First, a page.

In Sims v. Brown Paper Industries, Inc., supra [55 So.2d 312], this court stated:

"The defendant earnestly contends that the fall of Mrs. Sims was feigned, and considerable testimony was adduced on just how wet the floor was and whether plaintiff's shoes were more slippery with paste used in the paper bag process. But irrespective of the weight of this evidence, plaintiff says she fell and no witness was produced who could testify to the contrary, and consequently we must accept her testimony on this point and determine if injury was caused by the alleged fall."

In Dolhonde v. Gullett Gin Co., supra [25 So.2d 106], the court stated:

"We have held on several occasions that the testimony of the plaintiff alone is sufficient to make out his case if there is nothing to discredit his account of the accident and resulting disability, and his statements are supported by the surrounding circumstances."

Plaintiff's failure to seek immediate medical attention is understandable and was possibly due to and is explained by his background and lack of education and due to the fact that he had worked for this defendant for 8 years and, as he stated, he was relying upon his employer to procure medical care for him.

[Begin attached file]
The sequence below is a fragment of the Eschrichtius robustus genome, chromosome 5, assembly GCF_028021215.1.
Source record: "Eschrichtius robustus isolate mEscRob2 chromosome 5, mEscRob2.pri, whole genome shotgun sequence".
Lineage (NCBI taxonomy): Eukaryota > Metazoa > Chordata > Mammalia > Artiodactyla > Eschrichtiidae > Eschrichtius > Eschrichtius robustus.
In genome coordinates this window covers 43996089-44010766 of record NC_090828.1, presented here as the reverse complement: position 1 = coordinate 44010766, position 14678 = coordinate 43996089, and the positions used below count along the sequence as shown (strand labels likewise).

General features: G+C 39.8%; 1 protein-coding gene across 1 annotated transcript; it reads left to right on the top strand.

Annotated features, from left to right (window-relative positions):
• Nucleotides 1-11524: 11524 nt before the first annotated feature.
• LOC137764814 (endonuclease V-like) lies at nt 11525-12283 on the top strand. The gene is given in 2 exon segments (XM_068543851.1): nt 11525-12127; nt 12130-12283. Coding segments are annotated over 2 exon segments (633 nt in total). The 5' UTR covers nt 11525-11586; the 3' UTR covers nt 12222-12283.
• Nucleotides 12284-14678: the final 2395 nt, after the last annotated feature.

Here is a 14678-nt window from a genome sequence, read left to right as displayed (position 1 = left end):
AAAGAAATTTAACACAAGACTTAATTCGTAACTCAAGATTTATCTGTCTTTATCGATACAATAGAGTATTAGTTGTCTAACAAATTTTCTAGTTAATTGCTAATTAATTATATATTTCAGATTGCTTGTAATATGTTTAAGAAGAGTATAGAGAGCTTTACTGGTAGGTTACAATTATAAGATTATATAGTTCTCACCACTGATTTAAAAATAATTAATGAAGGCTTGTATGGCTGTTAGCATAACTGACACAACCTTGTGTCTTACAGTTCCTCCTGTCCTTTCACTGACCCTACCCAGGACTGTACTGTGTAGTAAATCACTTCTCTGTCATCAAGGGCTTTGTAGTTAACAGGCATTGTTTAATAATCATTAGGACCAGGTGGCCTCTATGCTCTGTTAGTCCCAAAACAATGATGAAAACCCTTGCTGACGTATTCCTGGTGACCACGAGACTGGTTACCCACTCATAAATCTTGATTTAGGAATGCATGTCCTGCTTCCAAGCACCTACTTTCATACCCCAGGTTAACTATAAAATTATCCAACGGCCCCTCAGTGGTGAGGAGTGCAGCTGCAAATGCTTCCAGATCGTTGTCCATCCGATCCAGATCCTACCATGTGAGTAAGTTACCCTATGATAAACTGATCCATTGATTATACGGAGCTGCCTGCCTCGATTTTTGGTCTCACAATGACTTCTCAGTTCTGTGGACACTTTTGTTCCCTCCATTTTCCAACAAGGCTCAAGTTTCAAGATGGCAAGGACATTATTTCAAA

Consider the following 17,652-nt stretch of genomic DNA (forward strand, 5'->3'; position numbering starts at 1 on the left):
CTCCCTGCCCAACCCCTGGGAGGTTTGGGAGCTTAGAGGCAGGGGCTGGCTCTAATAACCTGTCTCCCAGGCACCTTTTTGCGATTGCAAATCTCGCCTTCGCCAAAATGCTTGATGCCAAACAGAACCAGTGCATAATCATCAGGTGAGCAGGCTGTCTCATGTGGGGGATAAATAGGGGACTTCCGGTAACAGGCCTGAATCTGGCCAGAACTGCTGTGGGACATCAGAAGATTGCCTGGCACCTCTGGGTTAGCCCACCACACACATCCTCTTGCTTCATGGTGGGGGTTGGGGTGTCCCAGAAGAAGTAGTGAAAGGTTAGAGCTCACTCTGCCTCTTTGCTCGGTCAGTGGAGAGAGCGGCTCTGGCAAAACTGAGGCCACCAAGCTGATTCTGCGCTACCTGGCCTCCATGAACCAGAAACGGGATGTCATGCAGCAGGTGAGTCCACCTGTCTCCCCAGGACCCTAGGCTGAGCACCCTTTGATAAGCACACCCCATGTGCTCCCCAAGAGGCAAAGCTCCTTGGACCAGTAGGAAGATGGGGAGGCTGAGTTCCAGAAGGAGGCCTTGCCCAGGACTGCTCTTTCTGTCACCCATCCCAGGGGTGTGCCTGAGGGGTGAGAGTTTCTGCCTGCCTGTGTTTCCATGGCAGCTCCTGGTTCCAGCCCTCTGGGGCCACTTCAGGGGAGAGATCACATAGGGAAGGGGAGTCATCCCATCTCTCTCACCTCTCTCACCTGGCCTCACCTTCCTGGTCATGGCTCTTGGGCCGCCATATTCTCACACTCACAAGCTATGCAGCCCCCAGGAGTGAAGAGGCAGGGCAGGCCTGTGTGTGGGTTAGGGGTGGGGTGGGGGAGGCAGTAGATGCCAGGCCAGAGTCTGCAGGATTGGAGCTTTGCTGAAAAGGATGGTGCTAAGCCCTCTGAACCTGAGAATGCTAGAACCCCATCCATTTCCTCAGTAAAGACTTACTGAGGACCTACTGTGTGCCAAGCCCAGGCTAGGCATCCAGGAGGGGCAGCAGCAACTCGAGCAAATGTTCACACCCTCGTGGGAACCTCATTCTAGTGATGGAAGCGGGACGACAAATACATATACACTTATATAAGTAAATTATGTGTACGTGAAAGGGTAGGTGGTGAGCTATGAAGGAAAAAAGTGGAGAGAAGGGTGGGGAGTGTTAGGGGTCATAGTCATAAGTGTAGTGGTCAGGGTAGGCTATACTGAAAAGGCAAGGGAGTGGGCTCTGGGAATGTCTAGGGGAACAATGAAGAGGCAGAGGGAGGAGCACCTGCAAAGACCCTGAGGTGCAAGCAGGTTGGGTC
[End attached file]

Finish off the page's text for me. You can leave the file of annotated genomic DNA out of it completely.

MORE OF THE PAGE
Plaintiff was referred by his counsel to Dr. Daniel M. Kingsley, an orthopedist of Alexandria, Louisiana, for examination, who made a report under date of December 3, 1953. From his physical examination and by X-rays the doctor found plaintiff suffering a mild degree of scoliosis, with a slight wedging of the fifth lumbar vertebra down on the left side, with a mild hypertrophic spur formation of the fourth and fifth lumbar vertebrae adjacent to the fourth lumbar interspace, from which he concluded there was a possible disc injury at fourth or fifth lumbar intervertebral level and sub-acute lumbosacral strain. The doctor was of the opinion that plaintiff's disability was real and that he was unable to do laboring work at the time of his examination, and suggested treatment, such as conservative therapy with support of his back, antispasmodics, and rest, and heat applied to the affected areas.